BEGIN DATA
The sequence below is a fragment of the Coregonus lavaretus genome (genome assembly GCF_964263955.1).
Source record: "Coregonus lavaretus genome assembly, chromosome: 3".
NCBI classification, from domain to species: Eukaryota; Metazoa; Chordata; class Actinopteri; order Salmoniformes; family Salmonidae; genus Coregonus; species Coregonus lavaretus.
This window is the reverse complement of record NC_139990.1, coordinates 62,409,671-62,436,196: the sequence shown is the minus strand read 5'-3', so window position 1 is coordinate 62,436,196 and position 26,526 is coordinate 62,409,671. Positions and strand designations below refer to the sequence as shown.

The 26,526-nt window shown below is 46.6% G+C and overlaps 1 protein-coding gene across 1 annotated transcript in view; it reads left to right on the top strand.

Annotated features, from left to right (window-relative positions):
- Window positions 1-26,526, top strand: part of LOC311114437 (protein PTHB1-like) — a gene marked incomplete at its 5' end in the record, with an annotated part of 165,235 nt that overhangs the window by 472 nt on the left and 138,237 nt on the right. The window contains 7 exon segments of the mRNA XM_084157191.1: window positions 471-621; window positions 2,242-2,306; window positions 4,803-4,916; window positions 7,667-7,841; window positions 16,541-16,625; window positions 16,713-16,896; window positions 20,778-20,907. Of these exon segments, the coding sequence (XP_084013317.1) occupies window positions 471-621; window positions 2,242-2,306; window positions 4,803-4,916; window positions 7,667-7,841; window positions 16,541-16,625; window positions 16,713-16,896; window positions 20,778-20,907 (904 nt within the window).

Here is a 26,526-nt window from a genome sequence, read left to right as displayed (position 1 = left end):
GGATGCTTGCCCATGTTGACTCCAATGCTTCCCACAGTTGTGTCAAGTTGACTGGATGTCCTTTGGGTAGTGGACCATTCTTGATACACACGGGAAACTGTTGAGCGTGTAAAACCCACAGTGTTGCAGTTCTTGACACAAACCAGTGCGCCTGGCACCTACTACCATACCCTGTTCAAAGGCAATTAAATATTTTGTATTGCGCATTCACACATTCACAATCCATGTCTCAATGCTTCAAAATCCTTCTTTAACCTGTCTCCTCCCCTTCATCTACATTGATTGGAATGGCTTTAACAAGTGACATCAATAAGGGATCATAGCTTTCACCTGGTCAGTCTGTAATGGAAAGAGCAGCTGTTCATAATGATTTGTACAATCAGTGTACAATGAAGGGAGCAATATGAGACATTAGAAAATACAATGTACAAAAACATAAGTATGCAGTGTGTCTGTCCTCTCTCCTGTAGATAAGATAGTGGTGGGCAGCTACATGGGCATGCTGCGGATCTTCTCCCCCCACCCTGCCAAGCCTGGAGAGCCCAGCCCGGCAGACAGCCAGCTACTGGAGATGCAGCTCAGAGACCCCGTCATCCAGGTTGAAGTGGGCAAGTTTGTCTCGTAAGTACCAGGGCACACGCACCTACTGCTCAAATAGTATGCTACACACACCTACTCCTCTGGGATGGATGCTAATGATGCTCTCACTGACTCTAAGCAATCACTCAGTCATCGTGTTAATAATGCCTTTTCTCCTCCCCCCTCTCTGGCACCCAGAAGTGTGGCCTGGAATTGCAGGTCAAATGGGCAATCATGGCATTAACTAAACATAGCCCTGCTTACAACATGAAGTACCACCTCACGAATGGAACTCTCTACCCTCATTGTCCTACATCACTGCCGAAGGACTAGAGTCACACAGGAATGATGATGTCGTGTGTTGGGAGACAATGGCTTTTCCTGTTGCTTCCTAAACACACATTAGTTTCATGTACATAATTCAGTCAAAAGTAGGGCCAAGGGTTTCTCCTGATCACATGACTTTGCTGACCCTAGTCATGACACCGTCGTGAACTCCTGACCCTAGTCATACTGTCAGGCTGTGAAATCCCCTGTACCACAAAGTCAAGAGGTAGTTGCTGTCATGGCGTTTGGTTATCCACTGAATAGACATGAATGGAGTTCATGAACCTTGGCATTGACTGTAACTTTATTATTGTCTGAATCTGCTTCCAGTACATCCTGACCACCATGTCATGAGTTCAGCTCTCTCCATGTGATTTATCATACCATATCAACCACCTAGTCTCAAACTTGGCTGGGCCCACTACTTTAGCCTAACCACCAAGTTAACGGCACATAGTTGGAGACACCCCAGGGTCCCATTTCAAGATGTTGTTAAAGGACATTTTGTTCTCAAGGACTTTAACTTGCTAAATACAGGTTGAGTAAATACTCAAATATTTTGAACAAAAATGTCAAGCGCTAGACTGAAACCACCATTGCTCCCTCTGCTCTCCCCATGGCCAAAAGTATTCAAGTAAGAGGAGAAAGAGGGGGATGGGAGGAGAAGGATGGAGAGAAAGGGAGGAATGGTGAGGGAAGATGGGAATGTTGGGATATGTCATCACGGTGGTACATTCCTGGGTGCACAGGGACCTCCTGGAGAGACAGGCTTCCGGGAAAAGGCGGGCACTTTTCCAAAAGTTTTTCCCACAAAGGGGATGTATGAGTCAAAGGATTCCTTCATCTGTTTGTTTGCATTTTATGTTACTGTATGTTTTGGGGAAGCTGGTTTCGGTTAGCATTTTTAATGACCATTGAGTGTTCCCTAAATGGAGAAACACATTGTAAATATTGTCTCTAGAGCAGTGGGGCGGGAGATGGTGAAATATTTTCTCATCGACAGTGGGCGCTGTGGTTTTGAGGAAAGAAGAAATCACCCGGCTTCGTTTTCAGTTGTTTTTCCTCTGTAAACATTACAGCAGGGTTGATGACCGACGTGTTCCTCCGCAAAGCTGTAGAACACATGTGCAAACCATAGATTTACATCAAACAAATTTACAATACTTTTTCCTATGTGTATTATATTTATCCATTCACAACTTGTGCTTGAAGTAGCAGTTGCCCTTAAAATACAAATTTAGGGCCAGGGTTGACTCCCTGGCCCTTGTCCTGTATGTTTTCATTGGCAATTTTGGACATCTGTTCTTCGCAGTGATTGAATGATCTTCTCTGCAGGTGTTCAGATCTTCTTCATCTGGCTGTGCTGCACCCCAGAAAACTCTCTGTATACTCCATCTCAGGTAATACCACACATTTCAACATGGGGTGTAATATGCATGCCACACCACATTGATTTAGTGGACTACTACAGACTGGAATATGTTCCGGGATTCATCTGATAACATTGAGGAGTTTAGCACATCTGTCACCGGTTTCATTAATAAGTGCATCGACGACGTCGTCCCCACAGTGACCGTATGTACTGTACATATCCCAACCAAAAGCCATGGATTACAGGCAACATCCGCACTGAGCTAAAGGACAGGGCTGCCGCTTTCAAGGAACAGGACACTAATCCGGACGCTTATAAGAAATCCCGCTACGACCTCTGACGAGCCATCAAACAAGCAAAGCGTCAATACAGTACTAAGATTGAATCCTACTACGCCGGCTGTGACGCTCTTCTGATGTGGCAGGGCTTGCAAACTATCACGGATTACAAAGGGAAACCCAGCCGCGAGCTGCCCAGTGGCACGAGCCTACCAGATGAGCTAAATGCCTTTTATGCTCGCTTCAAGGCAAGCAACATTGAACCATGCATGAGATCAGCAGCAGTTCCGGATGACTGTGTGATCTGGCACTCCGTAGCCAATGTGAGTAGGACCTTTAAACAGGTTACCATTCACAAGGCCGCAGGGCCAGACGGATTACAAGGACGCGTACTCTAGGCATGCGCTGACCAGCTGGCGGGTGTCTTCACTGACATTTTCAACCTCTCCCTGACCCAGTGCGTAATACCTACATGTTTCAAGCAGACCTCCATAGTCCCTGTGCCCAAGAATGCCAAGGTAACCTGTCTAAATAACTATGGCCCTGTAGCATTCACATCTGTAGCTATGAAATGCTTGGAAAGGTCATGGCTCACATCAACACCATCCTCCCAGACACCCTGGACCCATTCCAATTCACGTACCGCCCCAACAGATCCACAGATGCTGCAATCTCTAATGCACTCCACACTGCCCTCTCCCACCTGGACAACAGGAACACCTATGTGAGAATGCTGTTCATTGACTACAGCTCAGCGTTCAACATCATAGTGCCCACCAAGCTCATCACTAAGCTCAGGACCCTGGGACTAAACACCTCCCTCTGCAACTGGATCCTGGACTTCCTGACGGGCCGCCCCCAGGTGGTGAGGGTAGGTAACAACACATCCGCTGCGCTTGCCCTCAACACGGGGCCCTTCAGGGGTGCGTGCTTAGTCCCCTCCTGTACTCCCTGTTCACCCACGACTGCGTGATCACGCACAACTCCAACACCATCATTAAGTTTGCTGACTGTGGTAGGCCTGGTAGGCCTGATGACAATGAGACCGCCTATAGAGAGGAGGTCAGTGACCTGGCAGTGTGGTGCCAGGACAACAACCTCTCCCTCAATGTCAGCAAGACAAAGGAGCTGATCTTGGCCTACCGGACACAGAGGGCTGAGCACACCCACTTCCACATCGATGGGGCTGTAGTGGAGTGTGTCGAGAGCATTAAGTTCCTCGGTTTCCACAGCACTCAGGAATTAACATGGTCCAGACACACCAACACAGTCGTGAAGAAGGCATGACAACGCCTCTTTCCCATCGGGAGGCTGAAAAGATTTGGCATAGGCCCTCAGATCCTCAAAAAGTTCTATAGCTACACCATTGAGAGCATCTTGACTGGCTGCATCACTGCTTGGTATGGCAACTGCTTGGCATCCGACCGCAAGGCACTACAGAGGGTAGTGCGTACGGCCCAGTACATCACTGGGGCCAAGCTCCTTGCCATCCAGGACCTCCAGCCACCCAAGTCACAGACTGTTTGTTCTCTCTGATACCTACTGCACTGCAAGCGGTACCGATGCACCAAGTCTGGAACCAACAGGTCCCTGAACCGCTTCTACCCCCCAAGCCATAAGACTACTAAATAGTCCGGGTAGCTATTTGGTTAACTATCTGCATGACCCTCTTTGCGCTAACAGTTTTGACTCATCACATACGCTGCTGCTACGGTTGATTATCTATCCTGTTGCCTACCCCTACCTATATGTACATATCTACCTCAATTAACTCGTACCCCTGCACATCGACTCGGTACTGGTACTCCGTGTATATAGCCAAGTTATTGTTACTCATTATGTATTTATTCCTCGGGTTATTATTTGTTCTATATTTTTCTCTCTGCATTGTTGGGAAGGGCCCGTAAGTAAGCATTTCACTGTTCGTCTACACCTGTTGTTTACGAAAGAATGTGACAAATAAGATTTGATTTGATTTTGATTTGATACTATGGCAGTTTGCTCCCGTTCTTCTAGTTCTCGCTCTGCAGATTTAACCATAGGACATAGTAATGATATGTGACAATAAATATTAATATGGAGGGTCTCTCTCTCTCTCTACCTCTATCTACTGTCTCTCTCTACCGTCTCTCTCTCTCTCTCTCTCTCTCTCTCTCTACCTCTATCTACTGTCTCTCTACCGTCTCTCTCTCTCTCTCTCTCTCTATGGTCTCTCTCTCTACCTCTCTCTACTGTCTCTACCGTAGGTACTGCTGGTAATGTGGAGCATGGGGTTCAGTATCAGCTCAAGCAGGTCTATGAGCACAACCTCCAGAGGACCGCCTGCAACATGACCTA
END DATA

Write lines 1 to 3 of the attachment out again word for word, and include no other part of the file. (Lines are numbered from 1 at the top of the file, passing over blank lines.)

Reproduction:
The sequence below is a fragment of the Coregonus lavaretus genome (genome assembly GCF_964263955.1).
Source record: "Coregonus lavaretus genome assembly, chromosome: 3".
NCBI classification, from domain to species: Eukaryota; Metazoa; Chordata; class Actinopteri; order Salmoniformes; family Salmonidae; genus Coregonus; species Coregonus lavaretus.